Cortical thickness and inflammation in Metabolic Syndrome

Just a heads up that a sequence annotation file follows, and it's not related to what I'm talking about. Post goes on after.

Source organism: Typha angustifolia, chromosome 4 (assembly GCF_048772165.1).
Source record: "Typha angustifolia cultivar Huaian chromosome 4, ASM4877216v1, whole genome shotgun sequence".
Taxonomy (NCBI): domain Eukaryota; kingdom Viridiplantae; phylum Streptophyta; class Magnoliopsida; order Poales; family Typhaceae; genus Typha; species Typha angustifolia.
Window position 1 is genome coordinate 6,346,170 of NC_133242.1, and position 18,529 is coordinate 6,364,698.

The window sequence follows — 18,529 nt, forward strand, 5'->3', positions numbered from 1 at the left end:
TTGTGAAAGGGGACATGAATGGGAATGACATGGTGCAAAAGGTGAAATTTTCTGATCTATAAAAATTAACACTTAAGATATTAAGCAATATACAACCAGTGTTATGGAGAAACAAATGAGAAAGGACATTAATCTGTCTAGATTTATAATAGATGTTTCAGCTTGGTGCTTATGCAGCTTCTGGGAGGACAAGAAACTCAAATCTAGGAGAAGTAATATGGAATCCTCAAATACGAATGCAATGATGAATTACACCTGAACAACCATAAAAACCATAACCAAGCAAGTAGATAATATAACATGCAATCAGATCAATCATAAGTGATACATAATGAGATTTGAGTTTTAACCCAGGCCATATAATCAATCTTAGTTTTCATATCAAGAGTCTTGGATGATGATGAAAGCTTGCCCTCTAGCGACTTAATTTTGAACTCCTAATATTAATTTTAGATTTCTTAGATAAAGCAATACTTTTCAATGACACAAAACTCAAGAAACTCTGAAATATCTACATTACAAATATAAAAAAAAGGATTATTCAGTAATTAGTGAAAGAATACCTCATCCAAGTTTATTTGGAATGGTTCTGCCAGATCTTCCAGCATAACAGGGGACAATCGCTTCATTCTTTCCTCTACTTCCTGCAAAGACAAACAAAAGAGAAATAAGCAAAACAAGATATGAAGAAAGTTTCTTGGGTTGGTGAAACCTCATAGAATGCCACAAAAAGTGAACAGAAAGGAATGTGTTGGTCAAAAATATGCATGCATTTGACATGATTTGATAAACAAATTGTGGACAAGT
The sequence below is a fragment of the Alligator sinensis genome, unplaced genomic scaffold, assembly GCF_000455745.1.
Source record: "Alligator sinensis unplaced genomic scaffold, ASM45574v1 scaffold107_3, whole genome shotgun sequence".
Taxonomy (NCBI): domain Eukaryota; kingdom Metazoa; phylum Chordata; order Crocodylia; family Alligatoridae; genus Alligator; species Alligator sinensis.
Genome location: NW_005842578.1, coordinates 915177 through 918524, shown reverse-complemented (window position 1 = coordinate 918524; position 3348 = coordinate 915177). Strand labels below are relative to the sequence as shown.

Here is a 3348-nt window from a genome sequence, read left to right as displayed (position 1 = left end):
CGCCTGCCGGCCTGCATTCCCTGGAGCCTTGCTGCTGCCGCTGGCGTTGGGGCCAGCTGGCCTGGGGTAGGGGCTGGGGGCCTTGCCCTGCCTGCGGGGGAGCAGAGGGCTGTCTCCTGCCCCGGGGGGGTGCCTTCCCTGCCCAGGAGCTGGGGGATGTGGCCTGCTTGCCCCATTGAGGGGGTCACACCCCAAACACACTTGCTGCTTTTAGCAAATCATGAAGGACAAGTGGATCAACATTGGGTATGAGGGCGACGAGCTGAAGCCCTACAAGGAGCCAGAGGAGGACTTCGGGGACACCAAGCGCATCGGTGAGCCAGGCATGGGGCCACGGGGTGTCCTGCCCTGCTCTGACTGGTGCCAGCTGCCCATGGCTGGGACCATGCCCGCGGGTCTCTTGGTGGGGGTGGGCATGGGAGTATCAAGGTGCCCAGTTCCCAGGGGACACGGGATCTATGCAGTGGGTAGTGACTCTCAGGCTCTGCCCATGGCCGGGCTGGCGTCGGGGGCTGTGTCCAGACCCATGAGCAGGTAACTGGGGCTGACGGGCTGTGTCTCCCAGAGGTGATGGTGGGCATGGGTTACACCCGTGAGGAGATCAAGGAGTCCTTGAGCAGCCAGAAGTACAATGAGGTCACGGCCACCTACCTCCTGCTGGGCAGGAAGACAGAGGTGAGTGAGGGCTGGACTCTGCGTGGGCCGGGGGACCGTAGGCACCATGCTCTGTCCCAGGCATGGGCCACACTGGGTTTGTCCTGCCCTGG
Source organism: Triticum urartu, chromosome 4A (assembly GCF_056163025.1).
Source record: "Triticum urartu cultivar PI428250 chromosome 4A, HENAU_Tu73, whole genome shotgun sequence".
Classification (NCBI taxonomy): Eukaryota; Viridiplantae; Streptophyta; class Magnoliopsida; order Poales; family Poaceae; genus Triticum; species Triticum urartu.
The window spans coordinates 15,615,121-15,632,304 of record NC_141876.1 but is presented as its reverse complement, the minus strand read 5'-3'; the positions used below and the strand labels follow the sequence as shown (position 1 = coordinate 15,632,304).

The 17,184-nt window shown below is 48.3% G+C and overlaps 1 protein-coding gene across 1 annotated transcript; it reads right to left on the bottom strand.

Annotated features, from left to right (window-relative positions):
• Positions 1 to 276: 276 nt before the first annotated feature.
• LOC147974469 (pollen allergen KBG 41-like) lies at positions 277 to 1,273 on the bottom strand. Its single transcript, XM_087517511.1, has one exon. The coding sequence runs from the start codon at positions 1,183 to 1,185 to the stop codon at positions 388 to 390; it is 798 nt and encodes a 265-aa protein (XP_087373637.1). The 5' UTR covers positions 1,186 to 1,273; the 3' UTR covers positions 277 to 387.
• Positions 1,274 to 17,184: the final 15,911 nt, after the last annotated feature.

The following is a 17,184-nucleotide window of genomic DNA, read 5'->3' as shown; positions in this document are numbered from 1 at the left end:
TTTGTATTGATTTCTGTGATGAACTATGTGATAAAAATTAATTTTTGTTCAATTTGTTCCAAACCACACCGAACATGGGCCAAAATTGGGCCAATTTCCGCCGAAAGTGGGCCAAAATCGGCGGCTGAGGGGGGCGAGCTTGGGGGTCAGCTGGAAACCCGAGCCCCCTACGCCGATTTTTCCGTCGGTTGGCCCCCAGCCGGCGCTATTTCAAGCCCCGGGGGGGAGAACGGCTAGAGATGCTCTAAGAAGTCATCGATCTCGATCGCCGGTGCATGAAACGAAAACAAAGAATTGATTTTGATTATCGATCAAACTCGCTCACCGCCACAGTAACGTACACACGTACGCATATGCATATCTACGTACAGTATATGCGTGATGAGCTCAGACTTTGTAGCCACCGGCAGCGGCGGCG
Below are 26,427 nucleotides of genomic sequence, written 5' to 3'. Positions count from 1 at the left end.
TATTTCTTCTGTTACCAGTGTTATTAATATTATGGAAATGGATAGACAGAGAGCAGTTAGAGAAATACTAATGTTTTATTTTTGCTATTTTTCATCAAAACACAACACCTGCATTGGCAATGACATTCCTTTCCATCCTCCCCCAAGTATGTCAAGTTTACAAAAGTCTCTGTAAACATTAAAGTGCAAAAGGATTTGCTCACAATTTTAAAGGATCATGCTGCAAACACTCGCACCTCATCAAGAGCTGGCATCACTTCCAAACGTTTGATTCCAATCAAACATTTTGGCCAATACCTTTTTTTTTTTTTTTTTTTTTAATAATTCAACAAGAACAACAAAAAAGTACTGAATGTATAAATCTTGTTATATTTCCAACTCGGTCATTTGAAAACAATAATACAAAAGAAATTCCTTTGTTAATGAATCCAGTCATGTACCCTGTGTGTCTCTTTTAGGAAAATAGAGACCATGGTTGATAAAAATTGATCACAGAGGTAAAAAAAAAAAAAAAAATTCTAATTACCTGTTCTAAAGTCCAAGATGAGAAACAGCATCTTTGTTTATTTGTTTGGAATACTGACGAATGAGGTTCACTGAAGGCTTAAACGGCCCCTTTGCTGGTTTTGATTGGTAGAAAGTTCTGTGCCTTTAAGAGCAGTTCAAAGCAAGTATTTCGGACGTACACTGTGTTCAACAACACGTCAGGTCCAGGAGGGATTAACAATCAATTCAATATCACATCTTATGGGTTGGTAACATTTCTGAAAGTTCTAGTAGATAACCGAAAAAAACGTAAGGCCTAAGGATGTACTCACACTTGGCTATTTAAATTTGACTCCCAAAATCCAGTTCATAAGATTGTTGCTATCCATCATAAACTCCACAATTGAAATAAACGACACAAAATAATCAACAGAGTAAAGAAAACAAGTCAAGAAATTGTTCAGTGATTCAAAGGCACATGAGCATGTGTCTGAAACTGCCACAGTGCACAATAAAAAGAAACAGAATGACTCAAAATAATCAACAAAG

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Metabolic Syndrome (MetS), the clustering of obesity, high blood pressure, and disordered glucose and lipid/lipoprotein metabolism within a single individual, is associated with poorer cognitive function and dementia in later life. It has been hypothesized that cognitive impairment in MetS occurs primarily within the context of inflammation. MetS risk factors are also associated with thinning of the cerebral cortex. However, the mechanisms by which MetS and inflammation affect the brain are poorly understood. The present study used statistical mediation to examine the relationship between MetS risk factors, cortical thickness in a priori regions of interest (ROIs) and inflammation. ROIs in the inferior frontal, superior temporal, middle frontal, supra marginal, anterior cingulate and middle occipital regions were chosen from the previous literature. Serum levels of pro-inflammatory markers (interleukin 1, interleukin 2, interleukin 6 and C-Reactive Protein) were measured using enzyme-linked immunosorbent assays. Forty-three adults between the ages of 40 and 60 years underwent a health screen, neuropsychological testing and structural magnetic resonance imaging. A higher number of MetS risk factors was associated with thinning in the inferior frontal ROI (β=-0.35, p = 0.019). A higher number of MetS risk factors was also associated with higher levels of serum interleukin 2 (β=0.31, p=0.04). A higher level of serum interleukin 2 was also associated with reduced thickness in the inferior frontal ROI (β=-0.41, p=0.013). After accounting for the effects of interleukin 2, the number of MetS risk factors was no longer associated with cortical thickness in the inferior frontal ROI indicating successful statistical mediation and pointing towards a potentially important role for imflammation in linking MetS to cortical thinning and cognitive vunlerability.